06/15/2010 11:10 am ET | Updated Nov 17, 2011

Chin Hairs and Charm

The first time Julia Child warned me about chin hairs, I was too young to comprehend this huge life lesson. Julia was a teacher, first and foremost. I should have been paying better attention. It took my gay facialist with a pair of pliers screaming, "Crap, I'm not butch enough for these piano wires" to make me really understand.

Chin hairs, the really tough kind that "mature" women develop are one of the first signs of estrogen loss. I've become less woman and more man. My husband has told me I had balls, but I don't want to grow any. I'm trying to simplify my life.

Estrogen is that funny little hormone that keeps women sweet, feminine and makes us want to cry. Yes, young women need it, if not, the human race would disappear. Biology, mating, kids, the cycle of life, yes; I'm talking about the heavy stuff.

As a woman of a certain age who "forgot to have children", I never thought much of estrogen until the chin hairs appeared and my charm disappeared. Simultaneously.

Charm. My Mother sent me to the Wendy Ward Charm School in 1969, held at a local Montgomery Ward to help me " find my charm". Charm, the adverb used at Wendy Ward, used to describe the act of handling people with "kid gloves," or on a warm day, be the "cool breeze."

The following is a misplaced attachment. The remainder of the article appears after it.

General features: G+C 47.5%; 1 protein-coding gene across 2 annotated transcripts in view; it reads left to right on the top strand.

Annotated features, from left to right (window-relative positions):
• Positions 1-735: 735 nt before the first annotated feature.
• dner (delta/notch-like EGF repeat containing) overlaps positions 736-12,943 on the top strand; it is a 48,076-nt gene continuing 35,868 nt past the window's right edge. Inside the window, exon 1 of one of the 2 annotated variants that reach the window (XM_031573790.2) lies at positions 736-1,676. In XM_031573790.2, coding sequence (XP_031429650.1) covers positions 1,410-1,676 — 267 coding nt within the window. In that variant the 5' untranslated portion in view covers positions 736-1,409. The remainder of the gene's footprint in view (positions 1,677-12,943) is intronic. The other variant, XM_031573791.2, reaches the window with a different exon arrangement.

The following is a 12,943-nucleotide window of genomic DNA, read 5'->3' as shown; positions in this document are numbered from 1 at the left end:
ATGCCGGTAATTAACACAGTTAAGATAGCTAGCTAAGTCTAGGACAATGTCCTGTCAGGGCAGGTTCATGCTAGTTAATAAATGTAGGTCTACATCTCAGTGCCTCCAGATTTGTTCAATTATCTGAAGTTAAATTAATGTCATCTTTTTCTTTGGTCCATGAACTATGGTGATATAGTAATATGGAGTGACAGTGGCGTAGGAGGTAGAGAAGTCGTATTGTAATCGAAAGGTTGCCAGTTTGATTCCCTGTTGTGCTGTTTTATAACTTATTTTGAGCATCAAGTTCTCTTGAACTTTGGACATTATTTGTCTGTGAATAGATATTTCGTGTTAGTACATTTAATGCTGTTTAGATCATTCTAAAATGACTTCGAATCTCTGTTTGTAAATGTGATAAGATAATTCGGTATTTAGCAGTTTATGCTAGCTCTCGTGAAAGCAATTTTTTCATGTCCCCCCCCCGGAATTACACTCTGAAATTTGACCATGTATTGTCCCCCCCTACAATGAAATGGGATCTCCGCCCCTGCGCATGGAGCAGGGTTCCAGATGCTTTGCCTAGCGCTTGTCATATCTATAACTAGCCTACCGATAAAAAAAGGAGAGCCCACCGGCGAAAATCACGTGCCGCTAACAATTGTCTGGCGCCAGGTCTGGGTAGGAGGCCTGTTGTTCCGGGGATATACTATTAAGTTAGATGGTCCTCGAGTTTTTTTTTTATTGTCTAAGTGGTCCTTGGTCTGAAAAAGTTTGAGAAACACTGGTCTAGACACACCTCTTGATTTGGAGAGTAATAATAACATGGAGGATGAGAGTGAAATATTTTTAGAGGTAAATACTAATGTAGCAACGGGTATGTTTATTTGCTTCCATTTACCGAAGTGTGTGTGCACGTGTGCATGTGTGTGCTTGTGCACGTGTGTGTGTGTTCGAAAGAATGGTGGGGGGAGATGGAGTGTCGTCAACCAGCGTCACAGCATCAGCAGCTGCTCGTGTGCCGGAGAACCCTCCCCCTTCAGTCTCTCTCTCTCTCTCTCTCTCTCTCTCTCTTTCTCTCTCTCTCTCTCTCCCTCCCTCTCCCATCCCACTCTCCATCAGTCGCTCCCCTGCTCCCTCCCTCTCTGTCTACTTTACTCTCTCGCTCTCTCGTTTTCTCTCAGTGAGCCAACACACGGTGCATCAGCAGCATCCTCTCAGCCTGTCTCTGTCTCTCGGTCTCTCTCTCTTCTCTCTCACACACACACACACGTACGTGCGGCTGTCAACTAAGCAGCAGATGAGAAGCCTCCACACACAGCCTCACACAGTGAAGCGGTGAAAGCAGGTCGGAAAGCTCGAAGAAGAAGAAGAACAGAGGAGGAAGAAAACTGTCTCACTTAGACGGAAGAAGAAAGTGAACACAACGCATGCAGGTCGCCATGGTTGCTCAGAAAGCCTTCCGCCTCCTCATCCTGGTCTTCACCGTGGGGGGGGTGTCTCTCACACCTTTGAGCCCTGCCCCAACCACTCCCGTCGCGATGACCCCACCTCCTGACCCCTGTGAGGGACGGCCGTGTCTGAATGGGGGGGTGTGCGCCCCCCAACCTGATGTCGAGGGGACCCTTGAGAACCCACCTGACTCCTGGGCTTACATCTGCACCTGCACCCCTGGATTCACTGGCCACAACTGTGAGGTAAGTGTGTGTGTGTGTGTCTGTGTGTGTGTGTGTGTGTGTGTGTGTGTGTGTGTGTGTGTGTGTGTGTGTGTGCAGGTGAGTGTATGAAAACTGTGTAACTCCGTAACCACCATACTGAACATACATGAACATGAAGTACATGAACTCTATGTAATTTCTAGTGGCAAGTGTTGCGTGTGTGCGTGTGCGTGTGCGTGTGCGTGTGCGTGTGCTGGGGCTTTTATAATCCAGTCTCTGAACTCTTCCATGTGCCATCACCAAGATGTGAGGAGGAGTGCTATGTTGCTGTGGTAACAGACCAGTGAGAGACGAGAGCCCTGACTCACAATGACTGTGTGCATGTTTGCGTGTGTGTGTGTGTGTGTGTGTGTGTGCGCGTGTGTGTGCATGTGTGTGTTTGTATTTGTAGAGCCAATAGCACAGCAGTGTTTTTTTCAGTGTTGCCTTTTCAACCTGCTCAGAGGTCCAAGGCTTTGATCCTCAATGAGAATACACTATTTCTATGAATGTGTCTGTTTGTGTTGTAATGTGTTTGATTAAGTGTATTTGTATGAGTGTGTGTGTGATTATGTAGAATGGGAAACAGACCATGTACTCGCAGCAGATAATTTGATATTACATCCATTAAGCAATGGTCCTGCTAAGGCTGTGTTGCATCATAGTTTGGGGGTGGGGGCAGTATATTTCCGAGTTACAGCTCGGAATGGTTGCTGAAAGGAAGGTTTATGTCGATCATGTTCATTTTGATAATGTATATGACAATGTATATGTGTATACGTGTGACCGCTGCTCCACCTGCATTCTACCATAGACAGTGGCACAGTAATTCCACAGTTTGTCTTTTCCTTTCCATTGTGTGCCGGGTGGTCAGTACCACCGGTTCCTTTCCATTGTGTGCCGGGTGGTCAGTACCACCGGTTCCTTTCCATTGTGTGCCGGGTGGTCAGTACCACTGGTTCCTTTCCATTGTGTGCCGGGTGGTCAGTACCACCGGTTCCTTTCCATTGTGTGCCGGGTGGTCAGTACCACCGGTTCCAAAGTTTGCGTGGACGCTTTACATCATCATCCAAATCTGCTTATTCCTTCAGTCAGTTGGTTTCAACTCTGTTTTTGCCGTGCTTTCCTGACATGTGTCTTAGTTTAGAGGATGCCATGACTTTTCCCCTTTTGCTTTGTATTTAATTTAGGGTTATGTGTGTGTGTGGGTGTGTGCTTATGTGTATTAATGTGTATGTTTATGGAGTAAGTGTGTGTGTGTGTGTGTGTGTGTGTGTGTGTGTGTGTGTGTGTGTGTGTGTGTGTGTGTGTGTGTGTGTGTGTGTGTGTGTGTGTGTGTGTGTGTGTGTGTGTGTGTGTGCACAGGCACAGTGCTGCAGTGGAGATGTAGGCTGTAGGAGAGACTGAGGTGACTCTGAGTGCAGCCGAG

Good manners, being polite, this was all part of a woman's charm. Charm was saying things like "how interesting" instead of laughing out loud at someone stupid, smiling even when you didn't feel like it, and never using inappropriate language.

Mother fucker, I miss my charm, and I'm constantly pissed off about it and reminded that I'm plum out of it when I'm pulling out my tweezers, shaver and hot wax to work on my chin.
I have whiskers! Forget my neck, breasts and thighs; they'll just have to fall where they may. I'm raising a Chia pet gone wrong.

The latest insult was a trip to my expensive dermatologist for a more permanent solution.
After two hours in her waiting room and twenty four dollars in parking garage fees,
her diagnosis was, "Oh, try to look on the bright side, we can probably do electrolysis
but I'm not sure you're ready yet. Let's see how long this will last?"

"How interesting" I replied. And then I smiled at the stupid bitch.

Denise Vivaldo is the author of seven cookbooks. She is currently writing her culinary memoir about 25 years of cooking in the Hollywood trenches. She believes that the stories have a lot of charm.